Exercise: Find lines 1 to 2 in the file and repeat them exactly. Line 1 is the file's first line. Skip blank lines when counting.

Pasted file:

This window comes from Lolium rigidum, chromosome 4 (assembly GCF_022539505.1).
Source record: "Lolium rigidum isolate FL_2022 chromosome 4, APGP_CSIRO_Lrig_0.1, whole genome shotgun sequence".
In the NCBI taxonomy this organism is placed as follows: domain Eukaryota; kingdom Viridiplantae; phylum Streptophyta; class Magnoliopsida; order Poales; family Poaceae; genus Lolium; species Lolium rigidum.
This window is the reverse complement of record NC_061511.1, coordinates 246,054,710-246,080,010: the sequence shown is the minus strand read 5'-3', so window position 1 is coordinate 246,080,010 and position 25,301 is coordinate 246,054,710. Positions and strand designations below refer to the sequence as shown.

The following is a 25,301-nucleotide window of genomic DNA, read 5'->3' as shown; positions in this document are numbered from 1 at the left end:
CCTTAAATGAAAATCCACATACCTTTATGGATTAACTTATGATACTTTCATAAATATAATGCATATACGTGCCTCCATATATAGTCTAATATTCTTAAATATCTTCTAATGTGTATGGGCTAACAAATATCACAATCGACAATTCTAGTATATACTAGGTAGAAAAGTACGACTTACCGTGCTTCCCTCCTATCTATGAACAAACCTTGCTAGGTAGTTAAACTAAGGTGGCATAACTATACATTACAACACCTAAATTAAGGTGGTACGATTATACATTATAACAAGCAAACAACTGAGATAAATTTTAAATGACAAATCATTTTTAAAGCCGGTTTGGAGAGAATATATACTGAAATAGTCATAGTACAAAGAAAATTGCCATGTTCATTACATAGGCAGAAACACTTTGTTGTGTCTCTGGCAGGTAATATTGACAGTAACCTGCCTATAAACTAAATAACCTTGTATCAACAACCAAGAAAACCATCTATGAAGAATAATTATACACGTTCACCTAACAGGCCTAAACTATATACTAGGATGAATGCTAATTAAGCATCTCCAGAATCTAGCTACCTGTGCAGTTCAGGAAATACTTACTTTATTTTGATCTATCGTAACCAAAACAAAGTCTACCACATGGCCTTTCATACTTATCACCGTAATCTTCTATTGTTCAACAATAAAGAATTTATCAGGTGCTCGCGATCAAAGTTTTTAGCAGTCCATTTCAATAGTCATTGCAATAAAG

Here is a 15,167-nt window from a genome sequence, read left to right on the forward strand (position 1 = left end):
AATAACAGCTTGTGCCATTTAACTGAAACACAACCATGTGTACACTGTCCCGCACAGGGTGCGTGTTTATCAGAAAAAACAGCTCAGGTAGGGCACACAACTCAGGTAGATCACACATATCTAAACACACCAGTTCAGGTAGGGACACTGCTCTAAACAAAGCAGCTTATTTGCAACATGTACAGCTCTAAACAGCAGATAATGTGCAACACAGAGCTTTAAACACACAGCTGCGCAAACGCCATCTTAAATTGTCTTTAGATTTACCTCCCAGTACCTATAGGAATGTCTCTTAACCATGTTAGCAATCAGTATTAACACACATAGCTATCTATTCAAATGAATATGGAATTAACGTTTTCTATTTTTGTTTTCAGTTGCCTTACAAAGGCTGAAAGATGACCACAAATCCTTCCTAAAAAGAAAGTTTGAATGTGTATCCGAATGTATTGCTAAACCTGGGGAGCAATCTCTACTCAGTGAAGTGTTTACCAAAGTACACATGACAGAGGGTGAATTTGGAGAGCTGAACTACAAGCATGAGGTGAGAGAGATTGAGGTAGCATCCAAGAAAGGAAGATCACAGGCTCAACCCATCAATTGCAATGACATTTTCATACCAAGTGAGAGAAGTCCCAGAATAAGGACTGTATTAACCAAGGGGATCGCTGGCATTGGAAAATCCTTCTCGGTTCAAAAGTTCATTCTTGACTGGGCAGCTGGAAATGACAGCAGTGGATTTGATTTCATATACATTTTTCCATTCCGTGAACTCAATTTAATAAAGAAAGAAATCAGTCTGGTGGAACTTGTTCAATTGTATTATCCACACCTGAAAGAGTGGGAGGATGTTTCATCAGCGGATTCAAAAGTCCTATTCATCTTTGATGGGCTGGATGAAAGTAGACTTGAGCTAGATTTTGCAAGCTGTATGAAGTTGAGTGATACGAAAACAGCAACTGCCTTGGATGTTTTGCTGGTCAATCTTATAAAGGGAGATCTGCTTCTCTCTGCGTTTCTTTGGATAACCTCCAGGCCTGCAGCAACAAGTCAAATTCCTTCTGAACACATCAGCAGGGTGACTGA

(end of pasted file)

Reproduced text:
This window comes from Lolium rigidum, chromosome 4 (assembly GCF_022539505.1).
Source record: "Lolium rigidum isolate FL_2022 chromosome 4, APGP_CSIRO_Lrig_0.1, whole genome shotgun sequence".